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I have the following code (some code removed to strip it to the essentials; the couple methods/attributes used should be self explanatory):

void testApp::togglePalette(){
    GraphicalEntity* palette= this->getEntityByName("palette-picker");
    cerr << palette << endl;

GraphicalEntity* testApp::getEntityByName(string name){
    list<GraphicalEntity*>::iterator j;
    for(j=screenEntities.begin(); j!=screenEntities.end();++j){
        if ((*j)->getTypetag() == name){
            cerr << *j << endl;
            return *j;

Which outputs the following:


I'm confused- why isn't palette in togglePalette() equal to the address returned from getEntityByName (so 0x54bda0 in the current case), but to 0?


EDIT: As Fred pointed out in one of his comments, it was indeed an issue of the compiler being confused by the code reaching the end of the function without returning anything.


return (GraphicalEntity*) NULL;

at the end of my getEntityByName method solved the problem. Thanks a lot!

I'm still confused by why the method would return 0 even if the object is found (as in the way I implement my code, it is known that there will always be something found) though- any explanation on that would be more than welcome!

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Yes, that is literally what my 2 functions contain, with comments removed. GraphicalEntity objects have a typetag attribute of type std::string which is accessed by getTypetag(), and screenEntities is an attribute of the testApp class of type list<GraphicalEntity*>. The object that is pointed to by 0x54bda0 here is of a class that is a daughter of GraphicalEntity. –  bitgarden Jun 23 '11 at 17:17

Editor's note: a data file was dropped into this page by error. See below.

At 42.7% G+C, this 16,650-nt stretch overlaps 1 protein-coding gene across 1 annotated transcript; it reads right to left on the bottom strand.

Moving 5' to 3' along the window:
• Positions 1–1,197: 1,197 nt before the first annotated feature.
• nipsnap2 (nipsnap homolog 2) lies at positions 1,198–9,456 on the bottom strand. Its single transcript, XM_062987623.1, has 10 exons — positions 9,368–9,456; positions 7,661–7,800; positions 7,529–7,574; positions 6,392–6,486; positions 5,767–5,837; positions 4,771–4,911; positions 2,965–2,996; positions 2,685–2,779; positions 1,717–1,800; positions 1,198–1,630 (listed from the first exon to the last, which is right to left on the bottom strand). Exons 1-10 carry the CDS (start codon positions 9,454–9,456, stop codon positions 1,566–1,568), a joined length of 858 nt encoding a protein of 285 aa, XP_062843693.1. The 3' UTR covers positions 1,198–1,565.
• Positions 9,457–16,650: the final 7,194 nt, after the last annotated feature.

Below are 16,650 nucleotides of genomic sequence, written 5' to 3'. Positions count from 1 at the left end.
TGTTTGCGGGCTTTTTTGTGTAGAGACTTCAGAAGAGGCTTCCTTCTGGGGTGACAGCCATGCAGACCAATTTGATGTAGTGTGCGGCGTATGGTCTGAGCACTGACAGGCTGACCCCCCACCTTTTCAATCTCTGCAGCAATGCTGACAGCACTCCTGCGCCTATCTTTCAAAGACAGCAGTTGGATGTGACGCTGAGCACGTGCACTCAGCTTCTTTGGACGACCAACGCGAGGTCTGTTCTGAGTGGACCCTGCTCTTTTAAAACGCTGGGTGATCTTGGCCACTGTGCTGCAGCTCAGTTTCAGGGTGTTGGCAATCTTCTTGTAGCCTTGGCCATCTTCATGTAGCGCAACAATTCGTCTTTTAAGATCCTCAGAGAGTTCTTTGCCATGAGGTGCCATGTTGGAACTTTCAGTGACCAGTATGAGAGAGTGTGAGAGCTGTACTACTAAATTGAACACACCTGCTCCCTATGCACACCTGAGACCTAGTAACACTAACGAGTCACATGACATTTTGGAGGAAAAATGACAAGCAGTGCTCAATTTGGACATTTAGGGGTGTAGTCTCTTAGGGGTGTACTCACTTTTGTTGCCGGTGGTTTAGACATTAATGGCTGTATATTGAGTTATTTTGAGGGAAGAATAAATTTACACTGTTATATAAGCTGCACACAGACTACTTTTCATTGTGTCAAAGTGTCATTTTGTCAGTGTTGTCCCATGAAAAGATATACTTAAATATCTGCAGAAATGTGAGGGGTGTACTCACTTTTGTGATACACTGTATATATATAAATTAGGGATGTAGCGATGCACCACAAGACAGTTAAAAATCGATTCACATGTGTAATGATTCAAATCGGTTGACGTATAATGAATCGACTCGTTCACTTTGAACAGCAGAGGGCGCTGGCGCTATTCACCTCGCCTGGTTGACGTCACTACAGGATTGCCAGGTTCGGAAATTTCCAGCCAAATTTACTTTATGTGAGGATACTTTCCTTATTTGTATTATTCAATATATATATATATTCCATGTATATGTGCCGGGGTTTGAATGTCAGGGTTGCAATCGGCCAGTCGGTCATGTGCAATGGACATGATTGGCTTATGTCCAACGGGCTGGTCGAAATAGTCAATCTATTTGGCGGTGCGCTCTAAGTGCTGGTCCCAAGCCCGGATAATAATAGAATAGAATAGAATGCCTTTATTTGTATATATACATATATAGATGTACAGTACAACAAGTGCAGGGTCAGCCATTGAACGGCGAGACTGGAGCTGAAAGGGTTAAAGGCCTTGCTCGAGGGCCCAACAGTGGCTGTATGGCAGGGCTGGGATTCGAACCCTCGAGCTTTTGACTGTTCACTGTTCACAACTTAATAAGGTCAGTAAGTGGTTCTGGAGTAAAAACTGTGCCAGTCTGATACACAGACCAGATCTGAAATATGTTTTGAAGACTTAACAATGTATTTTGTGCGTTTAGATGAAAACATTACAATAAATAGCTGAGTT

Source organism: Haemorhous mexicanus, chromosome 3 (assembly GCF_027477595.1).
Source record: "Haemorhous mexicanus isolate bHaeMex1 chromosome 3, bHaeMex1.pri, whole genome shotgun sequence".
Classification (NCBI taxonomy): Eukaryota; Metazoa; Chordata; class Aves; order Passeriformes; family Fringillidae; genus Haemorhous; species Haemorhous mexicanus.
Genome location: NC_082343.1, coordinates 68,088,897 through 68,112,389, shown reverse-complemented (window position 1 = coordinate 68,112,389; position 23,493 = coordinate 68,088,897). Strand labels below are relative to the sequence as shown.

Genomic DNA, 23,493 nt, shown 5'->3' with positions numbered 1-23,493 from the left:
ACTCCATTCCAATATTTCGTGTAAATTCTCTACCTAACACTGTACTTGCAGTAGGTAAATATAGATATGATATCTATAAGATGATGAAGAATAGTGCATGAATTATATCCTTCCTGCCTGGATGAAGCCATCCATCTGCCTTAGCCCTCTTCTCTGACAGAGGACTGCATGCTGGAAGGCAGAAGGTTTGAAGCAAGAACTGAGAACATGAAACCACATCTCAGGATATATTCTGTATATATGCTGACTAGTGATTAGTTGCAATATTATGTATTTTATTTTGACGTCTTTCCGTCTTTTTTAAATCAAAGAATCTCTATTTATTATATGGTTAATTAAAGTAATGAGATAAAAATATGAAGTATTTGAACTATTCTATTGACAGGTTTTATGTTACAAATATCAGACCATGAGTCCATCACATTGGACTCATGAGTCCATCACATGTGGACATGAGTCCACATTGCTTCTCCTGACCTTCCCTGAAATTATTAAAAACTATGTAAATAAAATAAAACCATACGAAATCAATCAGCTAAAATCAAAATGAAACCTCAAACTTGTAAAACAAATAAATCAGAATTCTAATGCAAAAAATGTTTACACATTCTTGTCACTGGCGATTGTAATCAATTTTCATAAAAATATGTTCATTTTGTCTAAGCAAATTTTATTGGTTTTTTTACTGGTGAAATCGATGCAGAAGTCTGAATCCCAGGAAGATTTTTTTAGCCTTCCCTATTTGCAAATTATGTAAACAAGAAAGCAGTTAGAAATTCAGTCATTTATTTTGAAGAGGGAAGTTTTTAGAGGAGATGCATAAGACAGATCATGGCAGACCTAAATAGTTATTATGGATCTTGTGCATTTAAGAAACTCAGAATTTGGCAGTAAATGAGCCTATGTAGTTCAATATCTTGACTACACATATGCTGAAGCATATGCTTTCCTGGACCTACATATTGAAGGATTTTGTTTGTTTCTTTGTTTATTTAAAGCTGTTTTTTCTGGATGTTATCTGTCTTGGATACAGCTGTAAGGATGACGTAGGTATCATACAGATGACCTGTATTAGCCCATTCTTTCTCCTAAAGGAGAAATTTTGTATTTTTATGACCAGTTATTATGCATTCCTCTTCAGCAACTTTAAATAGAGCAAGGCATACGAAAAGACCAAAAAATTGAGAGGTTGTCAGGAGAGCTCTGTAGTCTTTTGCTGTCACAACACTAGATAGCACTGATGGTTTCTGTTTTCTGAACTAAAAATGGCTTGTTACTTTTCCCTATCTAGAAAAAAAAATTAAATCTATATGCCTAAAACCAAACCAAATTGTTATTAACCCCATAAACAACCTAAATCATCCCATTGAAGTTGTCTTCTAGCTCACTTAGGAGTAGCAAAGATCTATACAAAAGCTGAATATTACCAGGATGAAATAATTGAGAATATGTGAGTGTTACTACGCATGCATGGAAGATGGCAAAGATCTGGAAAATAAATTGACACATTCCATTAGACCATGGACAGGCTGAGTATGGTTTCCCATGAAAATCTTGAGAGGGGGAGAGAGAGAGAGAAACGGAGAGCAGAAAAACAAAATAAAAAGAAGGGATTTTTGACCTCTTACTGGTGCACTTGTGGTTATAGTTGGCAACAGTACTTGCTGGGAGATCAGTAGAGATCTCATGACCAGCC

What is supposed to happen if no GraphicalEntity has a type tag equals to name? Your posted code reaches the end of the function without returning anything, maybe that's what confuses the compiler. –  Fred Jun 23 '11 at 17:20
Right now I haven't implemented the "no typetag behavior" yet as in my case, I am certain that there will be an object with the typetag "palette-picker". I do get a compiler warning, but I wouldn't expect it to cause that issue. –  bitgarden Jun 23 '11 at 17:23
@Guillaume: Making such assumptions (when you are having an issue) is silly. Write return 0; at the end of the function. –  Lightness Races in Orbit Jun 23 '11 at 17:26
Make a testcase. We cannot determine what is wrong as we don't even know what your input looks like. –  Lightness Races in Orbit Jun 23 '11 at 17:27

2 Answers 2

up vote 2 down vote accepted

Following on my comment, here's a more complete answer.

There is a path in your testApp::getEntityByName() method where control exits the method without returning a value. Depending on your compiler, architecture and calling convention, this could result in machine code that doesn't work even if your flow never goes through the erroneous path.

Depending on the calling convention, it is either the caller or the called method's responsibility to clean up the stack before or after the method returns. The return value, and where it is allocated in memory, is part of that convention, and a compiler expects a function to always return the same type no matter what the control flow within the function is. Because of that, it can optimize some methods by rearranging some stuff and generating specific clean-up code to clean restore the stack according to the calling convention. In any case, the missing return value can mess up that optimization or clean-up because it violates what the compiler took for granted when it processed your code, i.e. that every path returned a pointer to a GraphicalEntity object. Failing that assumption corrupted the stack or its content, and you ended up with a NULL pointer (it might as well have crashed or done just about anything else, it's all part of undefined behavior).

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It could happened if screenEntities is accessed via another thread so the "pallette-picker" has been removed or modified. Then getEntityByName function will return NULL in debug mode.

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